An animated video of a baby pawikan created in 42 different artistic styles earned the praise of various social media users.
Several Filipino artists hailing from different advertising industries—most of them being freelancers—decided to collaborate and create a “passion project” in a span of six days.
According to Niccolo Anacleto, a freelance motion graphic designer and artist, they were originally inspired by an animated video created by different artists in Moscow. A friend sent him the link from Instagram.
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Maneki-Neko | Thanks to all artists for the collaboration @kurukuruske @mishapetrick @purpur.moon @greennadine @wash_johny @greatgoffey @superkulinich @leshapetrick @dmitrystolz @violettstolz @zinkete @muysua @radik.z @seva_mfn @leonardfuruberg @joe.tay.lor @tirlio @sahlooter @123pingu @katyadorokhina @ikazakov @kalininbrat @eolobo @nikitin891 @valerazaryta @mazokpixels @ksenia.kopalova @egorkeon @daltonizm_ @qbsoundstudio #collaboration #animation #illustration #aftereffects #motiongraphics #2d #3d #characterdesign
The video showed a “maneki neko” or a Japanese fortune cat interpreted by artists who have their own distinctive styles.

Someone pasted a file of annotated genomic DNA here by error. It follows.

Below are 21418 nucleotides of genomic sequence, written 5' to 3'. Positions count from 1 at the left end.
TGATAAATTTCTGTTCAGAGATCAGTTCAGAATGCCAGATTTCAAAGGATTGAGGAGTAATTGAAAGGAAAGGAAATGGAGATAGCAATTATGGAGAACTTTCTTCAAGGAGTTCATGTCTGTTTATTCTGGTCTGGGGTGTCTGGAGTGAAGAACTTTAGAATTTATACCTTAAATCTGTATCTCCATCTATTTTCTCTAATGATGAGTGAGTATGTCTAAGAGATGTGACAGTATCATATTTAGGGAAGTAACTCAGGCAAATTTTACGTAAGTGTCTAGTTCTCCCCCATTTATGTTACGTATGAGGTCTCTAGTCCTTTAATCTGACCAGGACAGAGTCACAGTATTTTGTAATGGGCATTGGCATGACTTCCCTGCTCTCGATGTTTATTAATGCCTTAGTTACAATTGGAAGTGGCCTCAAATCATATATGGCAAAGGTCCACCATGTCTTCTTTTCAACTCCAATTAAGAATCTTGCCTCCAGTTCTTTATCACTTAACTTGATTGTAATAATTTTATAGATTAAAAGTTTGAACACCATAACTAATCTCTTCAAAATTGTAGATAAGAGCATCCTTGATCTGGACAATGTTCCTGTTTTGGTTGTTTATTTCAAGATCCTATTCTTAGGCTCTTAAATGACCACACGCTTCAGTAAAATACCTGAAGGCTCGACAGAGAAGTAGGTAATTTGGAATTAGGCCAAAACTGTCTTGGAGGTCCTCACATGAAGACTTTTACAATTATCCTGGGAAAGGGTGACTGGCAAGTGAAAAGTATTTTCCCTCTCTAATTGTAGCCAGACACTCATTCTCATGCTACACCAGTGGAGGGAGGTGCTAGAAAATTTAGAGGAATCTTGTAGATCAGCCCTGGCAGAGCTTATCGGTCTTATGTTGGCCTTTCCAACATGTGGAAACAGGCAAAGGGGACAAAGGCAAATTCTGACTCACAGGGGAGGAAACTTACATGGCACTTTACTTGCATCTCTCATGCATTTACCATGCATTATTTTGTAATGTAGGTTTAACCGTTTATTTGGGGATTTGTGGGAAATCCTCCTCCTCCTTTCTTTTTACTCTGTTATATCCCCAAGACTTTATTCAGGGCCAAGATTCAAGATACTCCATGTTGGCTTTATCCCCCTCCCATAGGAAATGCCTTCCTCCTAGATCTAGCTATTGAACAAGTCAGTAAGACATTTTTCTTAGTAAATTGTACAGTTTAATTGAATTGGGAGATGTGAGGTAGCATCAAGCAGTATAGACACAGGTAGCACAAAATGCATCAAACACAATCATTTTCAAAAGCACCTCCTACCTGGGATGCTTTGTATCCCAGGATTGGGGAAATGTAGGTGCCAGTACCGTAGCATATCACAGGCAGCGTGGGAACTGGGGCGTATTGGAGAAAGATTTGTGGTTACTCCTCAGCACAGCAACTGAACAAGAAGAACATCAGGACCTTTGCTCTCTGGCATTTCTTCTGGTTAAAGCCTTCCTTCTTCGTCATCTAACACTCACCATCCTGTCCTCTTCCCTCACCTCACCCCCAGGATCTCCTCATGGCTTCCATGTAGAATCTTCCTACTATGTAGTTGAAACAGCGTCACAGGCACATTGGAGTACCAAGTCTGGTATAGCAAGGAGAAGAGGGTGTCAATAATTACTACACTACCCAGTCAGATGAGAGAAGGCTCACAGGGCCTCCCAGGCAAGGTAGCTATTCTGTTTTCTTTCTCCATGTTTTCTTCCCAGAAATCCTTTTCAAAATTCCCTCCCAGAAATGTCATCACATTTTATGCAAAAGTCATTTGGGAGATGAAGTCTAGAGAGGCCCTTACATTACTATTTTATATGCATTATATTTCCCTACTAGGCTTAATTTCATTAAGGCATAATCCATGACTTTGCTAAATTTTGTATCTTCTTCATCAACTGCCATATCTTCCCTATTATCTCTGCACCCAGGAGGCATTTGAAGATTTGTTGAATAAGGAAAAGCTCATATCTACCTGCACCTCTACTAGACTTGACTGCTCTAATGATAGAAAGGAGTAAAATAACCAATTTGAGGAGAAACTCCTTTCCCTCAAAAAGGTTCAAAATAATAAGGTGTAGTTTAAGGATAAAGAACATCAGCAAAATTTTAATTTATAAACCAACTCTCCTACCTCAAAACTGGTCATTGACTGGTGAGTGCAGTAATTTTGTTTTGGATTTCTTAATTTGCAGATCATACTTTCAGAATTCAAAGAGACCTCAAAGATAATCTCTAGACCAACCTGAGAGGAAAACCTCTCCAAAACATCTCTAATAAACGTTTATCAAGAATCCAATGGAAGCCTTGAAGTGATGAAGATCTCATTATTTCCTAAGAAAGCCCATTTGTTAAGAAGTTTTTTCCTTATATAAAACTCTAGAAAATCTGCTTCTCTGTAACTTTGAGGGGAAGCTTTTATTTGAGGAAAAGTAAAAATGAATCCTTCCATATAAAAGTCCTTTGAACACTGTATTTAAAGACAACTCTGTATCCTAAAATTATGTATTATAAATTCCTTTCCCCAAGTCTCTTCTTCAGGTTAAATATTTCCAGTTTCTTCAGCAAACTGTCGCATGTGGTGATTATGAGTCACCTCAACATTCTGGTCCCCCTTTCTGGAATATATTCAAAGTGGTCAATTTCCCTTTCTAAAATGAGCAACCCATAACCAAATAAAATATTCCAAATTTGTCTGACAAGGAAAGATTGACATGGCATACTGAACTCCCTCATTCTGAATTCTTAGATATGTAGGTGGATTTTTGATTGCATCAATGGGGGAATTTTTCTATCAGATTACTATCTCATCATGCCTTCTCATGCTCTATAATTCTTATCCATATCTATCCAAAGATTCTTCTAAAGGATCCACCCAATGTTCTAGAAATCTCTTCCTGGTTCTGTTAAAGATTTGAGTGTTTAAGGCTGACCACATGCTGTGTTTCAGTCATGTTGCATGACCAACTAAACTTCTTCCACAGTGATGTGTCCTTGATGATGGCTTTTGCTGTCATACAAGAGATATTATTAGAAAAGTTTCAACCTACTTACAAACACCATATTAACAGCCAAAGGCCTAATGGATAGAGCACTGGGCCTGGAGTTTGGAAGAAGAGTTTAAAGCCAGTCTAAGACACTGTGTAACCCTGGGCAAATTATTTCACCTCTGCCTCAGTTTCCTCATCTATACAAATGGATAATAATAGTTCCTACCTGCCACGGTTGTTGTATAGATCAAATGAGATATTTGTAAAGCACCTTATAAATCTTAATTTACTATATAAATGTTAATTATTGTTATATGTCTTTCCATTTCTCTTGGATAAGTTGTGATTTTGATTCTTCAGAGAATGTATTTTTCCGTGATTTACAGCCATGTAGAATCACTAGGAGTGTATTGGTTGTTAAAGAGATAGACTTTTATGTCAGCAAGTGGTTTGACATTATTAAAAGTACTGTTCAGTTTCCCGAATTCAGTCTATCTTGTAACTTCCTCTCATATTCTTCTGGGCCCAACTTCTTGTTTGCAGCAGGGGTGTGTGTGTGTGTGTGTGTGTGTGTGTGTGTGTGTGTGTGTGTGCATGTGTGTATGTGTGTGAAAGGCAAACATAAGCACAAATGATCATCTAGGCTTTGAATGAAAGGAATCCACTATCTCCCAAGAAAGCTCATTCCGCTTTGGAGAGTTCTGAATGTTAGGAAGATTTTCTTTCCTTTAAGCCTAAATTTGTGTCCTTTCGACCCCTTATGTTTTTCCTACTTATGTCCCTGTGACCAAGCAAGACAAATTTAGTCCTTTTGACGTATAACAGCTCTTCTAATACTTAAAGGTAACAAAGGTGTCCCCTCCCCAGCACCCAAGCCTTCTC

“They’re artists in Moscow who made this short (video). One second each, 24 frame animation of a lucky cat in different styles and their own brands of humor,” Anacleto said in an interview with Interaksyon.
When he initially saw the video, he immediately thought that it would be fun to create a similar one.
“When I saw it, I thought it would be really, really fun, first of all! And madami din akong kilala na fun personalities, so (it’s) perfect!” he exclaimed.
“And I figured na, ‘Hey, we can do this!’ And I actually know a lot of people who are capable. That and making a group na tropa peeps (friends) would be fun too!”
Anacleto shared that it started with him and just eight of his friends. He admitted that they only expected 12 people to join the project.
Anacleto explained, “It kind of snowballed after the first few people. I was still non-stop (on) inviting all the artists I knew, (I was) going through my Facebook and Instagram friends.”
“Some of the people in the group (who) thought (that) it was a cool collaboration started inviting a few people too… and by Saturday (October 20), mga 40 na ‘yung nasa group.”
There were no strict rules on the baby pawikan interpretation, he noted. The artists were free to interpret it in “any shape, any style, any crazy idea.”
“Basta same first and last pose, para kabit-kabit sa edit,” Anacleto added.
He saw the Instagram on video on October 16, completed the group of artists by October 17 and simultaneously decided on a “soft deadline” by the night of October 21.
Anacleto admitted that it was challenging for them since they had to do the project in the midst of their freelance and corporate work.
“But to make a 40-person collaboration work, we had to streamline the process,” he said.
“We ended up finishing it on Monday night (October 22) so we could maybe post it on Tuesday morning (October 23),” the freelance artist continued.
According to him, more than 40 artists had originally signed up for the collaboration. Unfortunately, some of them couldn’t finish their own interpretations on time. Others unexpectedly became busy with their own projects.